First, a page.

PPDO-127 Coupled Lattice Boltzmann Modeling of Transient Thermal
Shared by: broverya75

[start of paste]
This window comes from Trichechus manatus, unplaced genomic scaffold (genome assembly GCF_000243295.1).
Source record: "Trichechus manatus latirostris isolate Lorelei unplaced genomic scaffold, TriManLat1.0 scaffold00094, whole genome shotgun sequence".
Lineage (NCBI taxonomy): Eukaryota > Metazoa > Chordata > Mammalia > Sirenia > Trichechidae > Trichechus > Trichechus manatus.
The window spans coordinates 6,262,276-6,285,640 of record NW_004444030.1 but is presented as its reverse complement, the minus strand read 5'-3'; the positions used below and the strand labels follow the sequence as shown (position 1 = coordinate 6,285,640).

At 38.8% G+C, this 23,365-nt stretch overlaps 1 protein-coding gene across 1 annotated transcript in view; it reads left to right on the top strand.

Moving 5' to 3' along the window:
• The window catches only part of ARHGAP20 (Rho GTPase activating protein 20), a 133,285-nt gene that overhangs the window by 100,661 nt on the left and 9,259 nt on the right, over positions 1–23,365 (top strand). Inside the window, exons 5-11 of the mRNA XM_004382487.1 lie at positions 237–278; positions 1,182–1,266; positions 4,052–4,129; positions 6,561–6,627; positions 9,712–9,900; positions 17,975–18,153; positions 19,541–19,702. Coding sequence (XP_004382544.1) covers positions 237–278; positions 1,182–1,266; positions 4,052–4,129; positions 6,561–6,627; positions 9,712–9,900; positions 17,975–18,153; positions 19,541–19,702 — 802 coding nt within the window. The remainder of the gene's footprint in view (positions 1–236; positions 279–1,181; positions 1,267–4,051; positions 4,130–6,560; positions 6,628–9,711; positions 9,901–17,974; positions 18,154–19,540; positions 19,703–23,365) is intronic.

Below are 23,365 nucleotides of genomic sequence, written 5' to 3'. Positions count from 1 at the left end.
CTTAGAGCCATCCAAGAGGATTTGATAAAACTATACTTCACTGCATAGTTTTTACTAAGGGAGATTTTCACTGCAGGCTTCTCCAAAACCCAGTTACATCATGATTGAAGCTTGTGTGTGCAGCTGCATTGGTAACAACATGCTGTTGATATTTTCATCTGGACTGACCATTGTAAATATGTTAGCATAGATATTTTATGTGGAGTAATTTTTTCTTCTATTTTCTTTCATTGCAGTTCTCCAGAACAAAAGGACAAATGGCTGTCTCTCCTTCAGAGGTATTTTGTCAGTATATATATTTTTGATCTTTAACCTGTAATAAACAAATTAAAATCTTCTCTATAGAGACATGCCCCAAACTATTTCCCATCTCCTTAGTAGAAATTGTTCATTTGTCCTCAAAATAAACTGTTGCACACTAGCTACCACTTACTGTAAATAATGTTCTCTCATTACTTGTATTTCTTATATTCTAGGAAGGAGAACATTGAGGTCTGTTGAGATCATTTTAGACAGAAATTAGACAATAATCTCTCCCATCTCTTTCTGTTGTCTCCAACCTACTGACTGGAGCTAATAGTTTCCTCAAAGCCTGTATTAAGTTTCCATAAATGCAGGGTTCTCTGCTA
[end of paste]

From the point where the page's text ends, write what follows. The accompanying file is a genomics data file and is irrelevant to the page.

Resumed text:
PPDO-127 Coupled Lattice Boltzmann Modeling of Transient Thermal Response in Nanoscale Metallic and Multilayered Films Myung S. Jhon Professor, Chemical Engineering Department, Carnegie Mellon University, Pittsburgh, PA Cristina H. Amon Director, Institute for Complex Engineered Systems, Raymond J. Lane Distinguished Professor of Mechanical and Biomedical Engineering, Carnegie Mellon University, Pittsburgh, PA Industry Participants Yiao-Tee Hsia Seagate Research, Pittsburgh, PA Stephen J. Vinay III Bettis Atomic Power Laboratory, West Mifflin, PA Issac Gamwo and John VanOsdol National Energy Technology Laboratory, Pittsburgh, PA Abstract In recent years, with the continuous reduction in size of numerous sensors and devices, especially electronics and data storage, to the nanoscale domain, the conventional approach to the energy transport modeling, through the Fourier law of heat conduction, becomes inaccurate due to its phenomenological formulation for length scales below the carrier’s mean free path. Understanding the fundamentals of thermal transport in these miniaturized devices has become very important for the effective functioning and better reliability of these devices. To achieve this objective, we have developed a novel numerical technique: lattice Boltzmann method (LBM), based on Boltzmann transport equation (BTE) for energy carriers, which is computationally advantageous and easy to implement regarding multiphysics phenomena. We have successfully captured and demonstrated the sub-continuum thermal effects in semiconducting thin single layers. In this project, we will incorporate electrons and phonons coupling into our transport model to accurately simulate thermal behavior of metals in addition to semiconductors. Furthermore, we will extend our model to incorporate multilayered solid, where the different thermal characteristics of the layer and the interface between them substantially increase the system’s complexity. This novel numerical tool will be suitable for simulating complex multiscale systems involving multiple energy carriers with orders of magnitude different length and time scale. The industrial applications such as heat assisted magnetic recording (HAMR), silicon-on- insulator (SOI) transistor, and giant magneto-resistive (GMR) heads requires such a novel simulation tool for design.